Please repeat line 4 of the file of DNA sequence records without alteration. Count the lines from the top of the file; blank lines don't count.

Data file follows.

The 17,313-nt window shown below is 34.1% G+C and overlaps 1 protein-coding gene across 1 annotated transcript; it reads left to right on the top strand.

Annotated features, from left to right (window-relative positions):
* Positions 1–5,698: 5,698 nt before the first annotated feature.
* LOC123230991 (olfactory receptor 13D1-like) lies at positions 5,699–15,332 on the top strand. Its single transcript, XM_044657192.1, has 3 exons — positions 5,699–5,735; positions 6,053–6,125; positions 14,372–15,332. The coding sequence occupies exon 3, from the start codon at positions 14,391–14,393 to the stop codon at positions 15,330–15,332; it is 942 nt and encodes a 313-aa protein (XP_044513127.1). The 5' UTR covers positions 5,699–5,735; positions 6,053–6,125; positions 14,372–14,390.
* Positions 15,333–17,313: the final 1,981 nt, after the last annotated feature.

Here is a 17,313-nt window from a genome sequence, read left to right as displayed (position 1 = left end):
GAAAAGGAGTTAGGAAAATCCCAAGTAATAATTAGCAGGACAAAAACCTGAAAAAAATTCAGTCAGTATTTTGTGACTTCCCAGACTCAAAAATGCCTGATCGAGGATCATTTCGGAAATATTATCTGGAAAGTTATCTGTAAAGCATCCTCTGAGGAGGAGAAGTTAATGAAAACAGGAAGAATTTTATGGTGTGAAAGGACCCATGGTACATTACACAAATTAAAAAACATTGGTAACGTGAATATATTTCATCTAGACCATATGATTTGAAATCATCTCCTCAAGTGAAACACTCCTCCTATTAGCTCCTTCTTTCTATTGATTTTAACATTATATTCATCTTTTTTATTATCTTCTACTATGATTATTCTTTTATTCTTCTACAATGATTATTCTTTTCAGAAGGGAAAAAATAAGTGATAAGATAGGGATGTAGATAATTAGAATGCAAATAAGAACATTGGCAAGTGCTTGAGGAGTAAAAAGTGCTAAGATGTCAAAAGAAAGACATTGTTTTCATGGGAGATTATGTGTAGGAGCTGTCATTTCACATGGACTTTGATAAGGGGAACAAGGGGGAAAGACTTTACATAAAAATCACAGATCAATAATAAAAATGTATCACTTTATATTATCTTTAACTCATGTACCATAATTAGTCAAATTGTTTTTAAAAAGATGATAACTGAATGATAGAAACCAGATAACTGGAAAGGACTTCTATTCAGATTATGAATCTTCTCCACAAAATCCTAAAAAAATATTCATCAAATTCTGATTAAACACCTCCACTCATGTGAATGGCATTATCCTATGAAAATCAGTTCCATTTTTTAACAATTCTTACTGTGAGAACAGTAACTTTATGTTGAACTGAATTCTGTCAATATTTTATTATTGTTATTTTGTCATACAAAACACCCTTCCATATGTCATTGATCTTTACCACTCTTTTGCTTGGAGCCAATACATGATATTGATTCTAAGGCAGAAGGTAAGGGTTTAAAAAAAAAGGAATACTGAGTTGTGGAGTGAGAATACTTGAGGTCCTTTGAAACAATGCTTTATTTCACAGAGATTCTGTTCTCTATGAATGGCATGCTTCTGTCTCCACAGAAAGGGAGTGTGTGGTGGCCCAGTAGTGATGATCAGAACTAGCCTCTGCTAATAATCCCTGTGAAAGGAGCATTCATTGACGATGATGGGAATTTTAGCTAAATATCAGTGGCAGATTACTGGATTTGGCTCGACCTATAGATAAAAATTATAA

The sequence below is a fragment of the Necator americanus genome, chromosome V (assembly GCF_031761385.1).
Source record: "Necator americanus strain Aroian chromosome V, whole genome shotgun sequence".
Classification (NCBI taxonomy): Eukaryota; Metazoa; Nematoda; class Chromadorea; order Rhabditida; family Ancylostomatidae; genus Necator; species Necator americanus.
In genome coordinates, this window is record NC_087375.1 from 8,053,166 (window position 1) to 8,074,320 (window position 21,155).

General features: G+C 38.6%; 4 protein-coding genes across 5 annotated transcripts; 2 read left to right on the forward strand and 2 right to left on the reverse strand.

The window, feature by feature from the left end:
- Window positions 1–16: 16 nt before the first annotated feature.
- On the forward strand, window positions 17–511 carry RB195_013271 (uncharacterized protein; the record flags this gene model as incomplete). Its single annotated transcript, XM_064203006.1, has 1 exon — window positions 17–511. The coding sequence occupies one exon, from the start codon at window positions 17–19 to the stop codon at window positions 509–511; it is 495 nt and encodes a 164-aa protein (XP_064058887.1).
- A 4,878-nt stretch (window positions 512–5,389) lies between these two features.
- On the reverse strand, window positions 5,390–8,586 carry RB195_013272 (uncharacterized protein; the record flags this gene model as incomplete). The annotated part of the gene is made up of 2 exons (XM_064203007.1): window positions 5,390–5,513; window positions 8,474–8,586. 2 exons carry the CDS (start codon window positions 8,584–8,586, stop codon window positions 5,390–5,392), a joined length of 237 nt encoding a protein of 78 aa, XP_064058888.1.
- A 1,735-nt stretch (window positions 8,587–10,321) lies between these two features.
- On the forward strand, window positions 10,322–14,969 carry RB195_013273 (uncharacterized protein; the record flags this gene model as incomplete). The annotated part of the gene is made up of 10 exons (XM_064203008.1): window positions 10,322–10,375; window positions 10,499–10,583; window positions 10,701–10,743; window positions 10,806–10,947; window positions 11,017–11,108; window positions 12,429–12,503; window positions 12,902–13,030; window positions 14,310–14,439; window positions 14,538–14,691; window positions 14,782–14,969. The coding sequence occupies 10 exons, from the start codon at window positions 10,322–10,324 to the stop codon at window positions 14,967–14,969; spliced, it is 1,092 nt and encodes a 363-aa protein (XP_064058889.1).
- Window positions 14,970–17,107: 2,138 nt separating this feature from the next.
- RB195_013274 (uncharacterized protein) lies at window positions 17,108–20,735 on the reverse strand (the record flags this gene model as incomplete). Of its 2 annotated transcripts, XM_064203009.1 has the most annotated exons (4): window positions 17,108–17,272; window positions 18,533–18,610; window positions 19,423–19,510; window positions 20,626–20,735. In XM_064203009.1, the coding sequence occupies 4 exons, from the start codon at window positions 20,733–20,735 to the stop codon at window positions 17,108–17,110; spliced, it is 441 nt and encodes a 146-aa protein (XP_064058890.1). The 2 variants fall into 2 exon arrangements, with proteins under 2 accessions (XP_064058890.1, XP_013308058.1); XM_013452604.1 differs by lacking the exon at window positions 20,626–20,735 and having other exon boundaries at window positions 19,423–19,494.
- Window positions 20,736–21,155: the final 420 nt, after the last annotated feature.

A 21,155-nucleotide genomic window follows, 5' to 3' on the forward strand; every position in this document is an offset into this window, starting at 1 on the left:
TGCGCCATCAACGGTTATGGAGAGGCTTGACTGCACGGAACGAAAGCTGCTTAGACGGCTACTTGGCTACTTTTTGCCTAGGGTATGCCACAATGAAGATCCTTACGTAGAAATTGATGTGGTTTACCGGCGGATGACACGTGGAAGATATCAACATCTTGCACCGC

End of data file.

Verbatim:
* LOC123230991 (olfactory receptor 13D1-like) lies at positions 5,699–15,332 on the top strand. Its single transcript, XM_044657192.1, has 3 exons — positions 5,699–5,735; positions 6,053–6,125; positions 14,372–15,332. The coding sequence occupies exon 3, from the start codon at positions 14,391–14,393 to the stop codon at positions 15,330–15,332; it is 942 nt and encodes a 313-aa protein (XP_044513127.1). The 5' UTR covers positions 5,699–5,735; positions 6,053–6,125; positions 14,372–14,390.